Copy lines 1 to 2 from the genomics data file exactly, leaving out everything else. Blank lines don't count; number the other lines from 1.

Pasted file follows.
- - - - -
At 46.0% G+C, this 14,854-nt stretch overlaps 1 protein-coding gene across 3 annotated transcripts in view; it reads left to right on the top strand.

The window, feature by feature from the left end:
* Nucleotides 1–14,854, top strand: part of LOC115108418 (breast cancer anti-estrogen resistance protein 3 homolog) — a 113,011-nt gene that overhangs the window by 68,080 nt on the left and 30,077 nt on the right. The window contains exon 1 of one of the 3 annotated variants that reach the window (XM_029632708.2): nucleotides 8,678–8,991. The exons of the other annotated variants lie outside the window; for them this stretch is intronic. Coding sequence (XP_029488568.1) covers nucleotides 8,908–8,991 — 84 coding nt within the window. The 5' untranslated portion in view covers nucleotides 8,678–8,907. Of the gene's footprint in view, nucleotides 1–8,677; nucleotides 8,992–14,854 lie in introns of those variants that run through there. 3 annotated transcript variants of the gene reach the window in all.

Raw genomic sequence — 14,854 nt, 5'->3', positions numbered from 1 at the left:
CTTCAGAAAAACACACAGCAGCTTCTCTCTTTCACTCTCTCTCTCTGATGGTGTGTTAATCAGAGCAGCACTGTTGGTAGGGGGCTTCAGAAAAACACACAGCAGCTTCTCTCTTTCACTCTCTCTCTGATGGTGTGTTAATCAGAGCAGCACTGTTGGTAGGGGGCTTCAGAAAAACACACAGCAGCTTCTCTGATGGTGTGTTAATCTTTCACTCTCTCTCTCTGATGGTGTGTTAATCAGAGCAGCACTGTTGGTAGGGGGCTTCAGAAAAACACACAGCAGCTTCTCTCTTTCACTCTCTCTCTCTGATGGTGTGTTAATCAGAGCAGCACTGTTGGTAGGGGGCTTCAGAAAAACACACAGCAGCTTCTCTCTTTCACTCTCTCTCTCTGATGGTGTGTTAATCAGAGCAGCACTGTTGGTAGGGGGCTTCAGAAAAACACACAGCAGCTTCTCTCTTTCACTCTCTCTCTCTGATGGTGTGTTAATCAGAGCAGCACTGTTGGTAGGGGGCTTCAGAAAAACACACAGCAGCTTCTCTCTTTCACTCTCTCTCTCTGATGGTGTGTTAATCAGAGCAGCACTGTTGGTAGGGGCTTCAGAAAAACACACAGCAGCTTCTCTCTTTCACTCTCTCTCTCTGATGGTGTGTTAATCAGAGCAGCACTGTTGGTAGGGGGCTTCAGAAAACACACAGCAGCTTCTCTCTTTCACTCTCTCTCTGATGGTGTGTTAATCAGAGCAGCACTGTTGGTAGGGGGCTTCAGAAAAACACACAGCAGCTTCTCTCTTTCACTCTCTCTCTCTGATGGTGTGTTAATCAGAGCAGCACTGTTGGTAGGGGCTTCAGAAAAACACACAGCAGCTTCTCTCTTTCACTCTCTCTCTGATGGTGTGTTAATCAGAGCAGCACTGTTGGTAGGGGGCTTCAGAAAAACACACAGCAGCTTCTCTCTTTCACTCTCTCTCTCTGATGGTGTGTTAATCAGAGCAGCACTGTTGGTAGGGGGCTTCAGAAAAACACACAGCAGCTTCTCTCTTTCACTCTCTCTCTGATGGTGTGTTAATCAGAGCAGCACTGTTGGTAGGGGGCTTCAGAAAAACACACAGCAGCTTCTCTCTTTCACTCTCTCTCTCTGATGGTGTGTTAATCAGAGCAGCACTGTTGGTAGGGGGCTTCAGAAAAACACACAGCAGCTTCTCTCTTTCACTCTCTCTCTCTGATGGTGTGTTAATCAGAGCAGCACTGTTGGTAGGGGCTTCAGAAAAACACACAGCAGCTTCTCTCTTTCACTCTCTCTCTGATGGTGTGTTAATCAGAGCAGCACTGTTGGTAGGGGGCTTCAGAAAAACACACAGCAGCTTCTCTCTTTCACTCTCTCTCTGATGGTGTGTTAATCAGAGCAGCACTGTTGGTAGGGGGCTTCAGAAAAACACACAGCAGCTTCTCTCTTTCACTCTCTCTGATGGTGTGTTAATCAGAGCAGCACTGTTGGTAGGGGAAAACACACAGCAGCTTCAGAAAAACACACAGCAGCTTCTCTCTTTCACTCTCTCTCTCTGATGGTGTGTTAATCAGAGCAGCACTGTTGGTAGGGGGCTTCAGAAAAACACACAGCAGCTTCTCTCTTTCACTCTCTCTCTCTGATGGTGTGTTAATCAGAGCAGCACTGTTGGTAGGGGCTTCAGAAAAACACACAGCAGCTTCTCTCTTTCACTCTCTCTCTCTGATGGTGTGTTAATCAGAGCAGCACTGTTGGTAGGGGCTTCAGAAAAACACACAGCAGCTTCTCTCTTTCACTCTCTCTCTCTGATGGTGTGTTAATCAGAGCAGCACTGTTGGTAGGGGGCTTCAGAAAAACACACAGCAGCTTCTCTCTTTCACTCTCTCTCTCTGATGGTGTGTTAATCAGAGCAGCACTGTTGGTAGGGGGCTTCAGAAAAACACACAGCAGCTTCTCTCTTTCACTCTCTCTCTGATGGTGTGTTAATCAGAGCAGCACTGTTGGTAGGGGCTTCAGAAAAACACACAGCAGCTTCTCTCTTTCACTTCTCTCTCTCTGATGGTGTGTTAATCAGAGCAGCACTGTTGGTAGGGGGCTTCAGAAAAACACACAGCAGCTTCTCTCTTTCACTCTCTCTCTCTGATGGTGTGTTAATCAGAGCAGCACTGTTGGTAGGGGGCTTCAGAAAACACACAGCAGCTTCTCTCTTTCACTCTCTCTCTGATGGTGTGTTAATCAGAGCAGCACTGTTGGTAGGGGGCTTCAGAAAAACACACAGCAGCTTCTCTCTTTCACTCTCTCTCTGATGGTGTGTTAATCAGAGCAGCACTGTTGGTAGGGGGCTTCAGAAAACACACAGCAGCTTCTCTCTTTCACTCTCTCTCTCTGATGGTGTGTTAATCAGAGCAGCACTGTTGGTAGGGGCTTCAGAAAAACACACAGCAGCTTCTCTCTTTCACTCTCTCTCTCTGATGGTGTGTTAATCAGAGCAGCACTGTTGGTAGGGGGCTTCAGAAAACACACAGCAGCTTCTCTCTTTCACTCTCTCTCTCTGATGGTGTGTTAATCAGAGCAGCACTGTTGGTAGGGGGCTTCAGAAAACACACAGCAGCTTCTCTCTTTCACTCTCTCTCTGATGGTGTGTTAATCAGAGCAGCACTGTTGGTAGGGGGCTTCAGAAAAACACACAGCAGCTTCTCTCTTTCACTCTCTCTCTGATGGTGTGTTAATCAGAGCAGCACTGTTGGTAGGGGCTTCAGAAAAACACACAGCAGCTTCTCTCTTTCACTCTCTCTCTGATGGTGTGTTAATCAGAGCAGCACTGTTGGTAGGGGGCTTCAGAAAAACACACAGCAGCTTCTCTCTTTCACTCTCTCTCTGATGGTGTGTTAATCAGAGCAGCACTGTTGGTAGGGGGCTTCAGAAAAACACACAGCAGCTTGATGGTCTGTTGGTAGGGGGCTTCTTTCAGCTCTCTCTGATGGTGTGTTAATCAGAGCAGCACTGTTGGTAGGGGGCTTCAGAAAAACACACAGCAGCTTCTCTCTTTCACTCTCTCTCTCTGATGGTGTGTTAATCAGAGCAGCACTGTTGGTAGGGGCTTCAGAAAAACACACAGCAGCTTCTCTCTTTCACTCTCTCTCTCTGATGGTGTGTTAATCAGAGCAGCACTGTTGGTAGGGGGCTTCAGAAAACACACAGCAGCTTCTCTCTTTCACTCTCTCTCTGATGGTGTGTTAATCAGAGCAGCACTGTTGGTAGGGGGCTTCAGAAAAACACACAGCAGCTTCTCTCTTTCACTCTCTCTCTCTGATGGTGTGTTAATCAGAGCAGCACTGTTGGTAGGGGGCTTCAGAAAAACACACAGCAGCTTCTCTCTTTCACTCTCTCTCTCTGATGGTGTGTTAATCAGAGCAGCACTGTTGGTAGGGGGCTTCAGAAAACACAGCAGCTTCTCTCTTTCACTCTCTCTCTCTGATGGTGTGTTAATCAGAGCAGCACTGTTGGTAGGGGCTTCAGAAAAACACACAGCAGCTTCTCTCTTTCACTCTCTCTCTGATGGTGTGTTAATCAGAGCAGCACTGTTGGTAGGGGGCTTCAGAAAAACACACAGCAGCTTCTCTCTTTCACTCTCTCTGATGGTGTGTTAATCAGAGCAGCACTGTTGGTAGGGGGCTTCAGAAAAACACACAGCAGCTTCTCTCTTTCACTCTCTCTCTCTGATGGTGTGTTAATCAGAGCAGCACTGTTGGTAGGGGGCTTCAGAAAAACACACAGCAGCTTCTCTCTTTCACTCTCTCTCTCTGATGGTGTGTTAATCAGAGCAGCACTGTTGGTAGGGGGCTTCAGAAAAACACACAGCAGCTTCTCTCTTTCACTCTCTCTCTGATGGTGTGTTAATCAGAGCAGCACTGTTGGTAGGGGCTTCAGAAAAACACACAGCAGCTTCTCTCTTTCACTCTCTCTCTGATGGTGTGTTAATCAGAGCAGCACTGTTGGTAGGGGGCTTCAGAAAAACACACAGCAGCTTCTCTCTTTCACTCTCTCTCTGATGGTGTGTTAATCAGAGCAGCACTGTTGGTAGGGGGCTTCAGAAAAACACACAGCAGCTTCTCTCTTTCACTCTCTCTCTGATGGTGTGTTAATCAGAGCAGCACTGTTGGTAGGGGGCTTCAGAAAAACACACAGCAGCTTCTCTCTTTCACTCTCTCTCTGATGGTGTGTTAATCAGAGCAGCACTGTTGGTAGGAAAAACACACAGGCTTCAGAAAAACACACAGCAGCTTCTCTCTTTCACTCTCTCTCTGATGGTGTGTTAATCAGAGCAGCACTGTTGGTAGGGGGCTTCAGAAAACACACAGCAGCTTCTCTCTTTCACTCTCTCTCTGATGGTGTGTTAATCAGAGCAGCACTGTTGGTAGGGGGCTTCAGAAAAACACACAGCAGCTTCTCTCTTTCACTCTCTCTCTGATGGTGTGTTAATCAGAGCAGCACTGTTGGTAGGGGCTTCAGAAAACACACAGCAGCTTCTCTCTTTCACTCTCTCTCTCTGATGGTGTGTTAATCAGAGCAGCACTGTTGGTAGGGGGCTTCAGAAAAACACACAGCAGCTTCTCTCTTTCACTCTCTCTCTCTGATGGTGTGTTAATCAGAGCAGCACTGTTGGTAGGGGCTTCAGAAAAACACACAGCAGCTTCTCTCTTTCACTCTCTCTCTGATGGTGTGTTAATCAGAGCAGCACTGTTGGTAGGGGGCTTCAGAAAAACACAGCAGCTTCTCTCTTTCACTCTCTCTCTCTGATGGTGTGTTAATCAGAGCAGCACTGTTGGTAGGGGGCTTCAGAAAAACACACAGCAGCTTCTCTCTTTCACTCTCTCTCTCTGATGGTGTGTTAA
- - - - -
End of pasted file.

At 46.0% G+C, this 14,854-nt stretch overlaps 1 protein-coding gene across 3 annotated transcripts in view; it reads left to right on the top strand.

The window, feature by feature from the left end: